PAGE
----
Constitution Day

Today, September 17, marks the 233rd anniversary of the signing of the Constitution of the United States.

One of the key provisions of our Constitution is the separation of powers among the three branches of government, legislative, executive and judicial. The idea, extracted from long British experience, is that the elected legislature enacts policy, levies taxes, and authorizes spending; the executive branch sees that the laws be faithfully observed; and the independent judiciary impartially settles disputes that arise under the Constitution.

That same separation of powers is a key feature of the Vermont Constitution, adopted a decade before the U.S. Constitution. It says “the Legislative, Executive and Judiciary departments shall be separate and distinct, so that neither exercise the powers belonging to the others.”

It’s too bad that a majority of our legislators are unaware of this. They just passed a Global Warming Solutions bill to set up a Climate Council with a two to one majority of climate warrior activists, to bypass the governor and direct executive branch agencies to enact regulations to somehow cut back 80% of our carbon dioxide emissions from gasoline, diesel, heating oil, natural gas and propane.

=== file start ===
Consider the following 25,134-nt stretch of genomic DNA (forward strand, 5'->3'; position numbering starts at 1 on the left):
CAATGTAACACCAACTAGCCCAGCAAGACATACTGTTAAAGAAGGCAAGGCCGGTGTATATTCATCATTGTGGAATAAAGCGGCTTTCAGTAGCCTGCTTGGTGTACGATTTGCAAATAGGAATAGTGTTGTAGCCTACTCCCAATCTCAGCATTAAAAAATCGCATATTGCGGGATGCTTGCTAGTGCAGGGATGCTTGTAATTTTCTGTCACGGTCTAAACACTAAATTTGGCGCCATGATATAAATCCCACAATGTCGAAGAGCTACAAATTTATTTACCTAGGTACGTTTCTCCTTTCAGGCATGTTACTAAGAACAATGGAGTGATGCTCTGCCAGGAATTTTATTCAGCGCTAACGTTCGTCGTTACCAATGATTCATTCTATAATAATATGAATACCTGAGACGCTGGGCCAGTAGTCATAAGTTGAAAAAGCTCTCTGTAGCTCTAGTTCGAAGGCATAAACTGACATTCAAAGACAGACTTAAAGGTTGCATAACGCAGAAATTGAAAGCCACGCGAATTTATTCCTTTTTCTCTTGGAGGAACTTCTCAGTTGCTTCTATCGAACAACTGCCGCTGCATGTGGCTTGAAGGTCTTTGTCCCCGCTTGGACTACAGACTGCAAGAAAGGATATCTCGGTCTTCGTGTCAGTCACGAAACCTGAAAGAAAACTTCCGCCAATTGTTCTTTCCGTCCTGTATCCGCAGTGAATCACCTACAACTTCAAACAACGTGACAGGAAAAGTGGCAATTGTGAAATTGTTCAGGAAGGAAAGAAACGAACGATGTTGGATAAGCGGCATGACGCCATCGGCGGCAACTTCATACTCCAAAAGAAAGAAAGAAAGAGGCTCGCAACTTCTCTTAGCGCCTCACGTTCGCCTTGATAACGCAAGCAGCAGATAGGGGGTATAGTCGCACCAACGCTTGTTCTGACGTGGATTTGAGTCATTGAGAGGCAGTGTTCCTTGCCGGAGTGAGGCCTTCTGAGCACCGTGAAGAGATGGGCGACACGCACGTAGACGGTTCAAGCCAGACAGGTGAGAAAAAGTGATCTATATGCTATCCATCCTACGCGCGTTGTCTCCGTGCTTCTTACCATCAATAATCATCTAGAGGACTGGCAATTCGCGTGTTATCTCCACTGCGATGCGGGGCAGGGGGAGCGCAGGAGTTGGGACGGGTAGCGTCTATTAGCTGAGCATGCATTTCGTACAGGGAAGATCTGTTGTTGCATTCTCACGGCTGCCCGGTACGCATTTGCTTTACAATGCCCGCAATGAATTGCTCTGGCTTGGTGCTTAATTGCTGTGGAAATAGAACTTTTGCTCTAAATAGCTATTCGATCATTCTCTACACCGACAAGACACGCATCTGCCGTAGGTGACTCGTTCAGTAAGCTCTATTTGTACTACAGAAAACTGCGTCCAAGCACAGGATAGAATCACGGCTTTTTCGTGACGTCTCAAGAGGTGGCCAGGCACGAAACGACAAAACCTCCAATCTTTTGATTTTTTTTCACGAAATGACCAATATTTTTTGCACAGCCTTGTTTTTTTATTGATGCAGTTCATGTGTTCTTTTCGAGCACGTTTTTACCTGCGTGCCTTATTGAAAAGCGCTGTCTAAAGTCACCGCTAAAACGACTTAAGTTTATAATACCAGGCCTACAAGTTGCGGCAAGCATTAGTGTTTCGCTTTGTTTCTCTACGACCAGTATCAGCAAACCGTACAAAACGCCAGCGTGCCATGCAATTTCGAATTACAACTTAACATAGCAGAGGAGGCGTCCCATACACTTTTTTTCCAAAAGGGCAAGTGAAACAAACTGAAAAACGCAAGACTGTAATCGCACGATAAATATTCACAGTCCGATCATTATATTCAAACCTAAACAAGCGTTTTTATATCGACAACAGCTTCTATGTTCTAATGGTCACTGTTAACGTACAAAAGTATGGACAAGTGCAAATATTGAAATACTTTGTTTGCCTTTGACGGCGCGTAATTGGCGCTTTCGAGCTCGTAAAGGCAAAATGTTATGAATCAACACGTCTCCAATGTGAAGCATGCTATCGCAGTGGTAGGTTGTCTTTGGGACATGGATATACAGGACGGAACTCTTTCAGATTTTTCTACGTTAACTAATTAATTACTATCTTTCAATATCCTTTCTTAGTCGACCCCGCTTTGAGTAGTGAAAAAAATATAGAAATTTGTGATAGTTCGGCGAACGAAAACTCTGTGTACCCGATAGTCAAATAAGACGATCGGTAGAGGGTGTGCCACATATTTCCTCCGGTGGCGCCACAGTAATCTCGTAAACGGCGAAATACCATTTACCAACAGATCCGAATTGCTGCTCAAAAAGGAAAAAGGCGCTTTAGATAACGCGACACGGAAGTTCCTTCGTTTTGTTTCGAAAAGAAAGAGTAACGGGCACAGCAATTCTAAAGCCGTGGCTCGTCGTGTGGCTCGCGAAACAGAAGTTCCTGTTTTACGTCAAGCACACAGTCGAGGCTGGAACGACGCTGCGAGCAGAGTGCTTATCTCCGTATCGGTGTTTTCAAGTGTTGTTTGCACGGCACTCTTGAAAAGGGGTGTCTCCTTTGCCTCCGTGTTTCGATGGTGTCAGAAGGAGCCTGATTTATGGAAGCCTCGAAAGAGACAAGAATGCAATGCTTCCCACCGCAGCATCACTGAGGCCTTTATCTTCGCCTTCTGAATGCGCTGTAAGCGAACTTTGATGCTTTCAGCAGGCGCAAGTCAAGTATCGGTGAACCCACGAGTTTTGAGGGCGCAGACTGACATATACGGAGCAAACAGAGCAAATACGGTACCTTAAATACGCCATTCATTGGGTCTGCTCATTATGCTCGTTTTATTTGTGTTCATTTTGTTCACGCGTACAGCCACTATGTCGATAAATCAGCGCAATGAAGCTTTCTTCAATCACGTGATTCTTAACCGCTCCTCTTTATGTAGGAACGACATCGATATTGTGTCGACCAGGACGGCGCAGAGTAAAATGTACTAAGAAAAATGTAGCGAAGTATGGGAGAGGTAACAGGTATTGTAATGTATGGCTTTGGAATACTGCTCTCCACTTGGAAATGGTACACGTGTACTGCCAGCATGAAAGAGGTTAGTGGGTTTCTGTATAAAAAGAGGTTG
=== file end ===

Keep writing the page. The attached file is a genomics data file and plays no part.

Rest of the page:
Gov. Scott, who takes our Constitution seriously, told the Democrats that this is “an unconstitutional usurpation of executive authority by the legislature.” They laughed at that, and now they’re facing his veto. Let’s hope there’s enough legislators who will vote to sustain it – and the Constitution.

John McClaughry is vice president of the Ethan Allen Institute.


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Enter Comment Here:

  • Gordon & Jan Payne
    commented 2020-09-19 08:44:01 -0400
    Another key doctrine of the Federal Constitution is limited enumeration – only powers authorized are those expressed. Silence is not assent to either exercise or delegation. Another is limited delegation, which begins with the Constitution itself. There is a reason for State Constitutions, the central and primary body of law for policing the nation. Vermont’s is among the best for both separation and enumeration, their limitations. And one must not forget the reason for it all, the rights of the citizenry, their protection and exercise. The doctrine of Delegatus non potest delegare remains despite abuse. This has occurred most frequently in Congressional/State measures lacking definition and scope, leaving the vacuum to be filled by administrative regulation, a hot area of current litigation begging for redress. Our great Federal Constitution, with its definite ‘commercial’ tilt, has provided us a framework for our unique practice of free enterprise in the recurring cycle of idea (invention/innovation), investment, product development, manufacture, transaction and exchange, and profit, which, properly exercised, lays waste to the mercantile and Marxist/Socialist alternatives, both undermining individual culture and prosperity in the pursuit of power and/or ideal.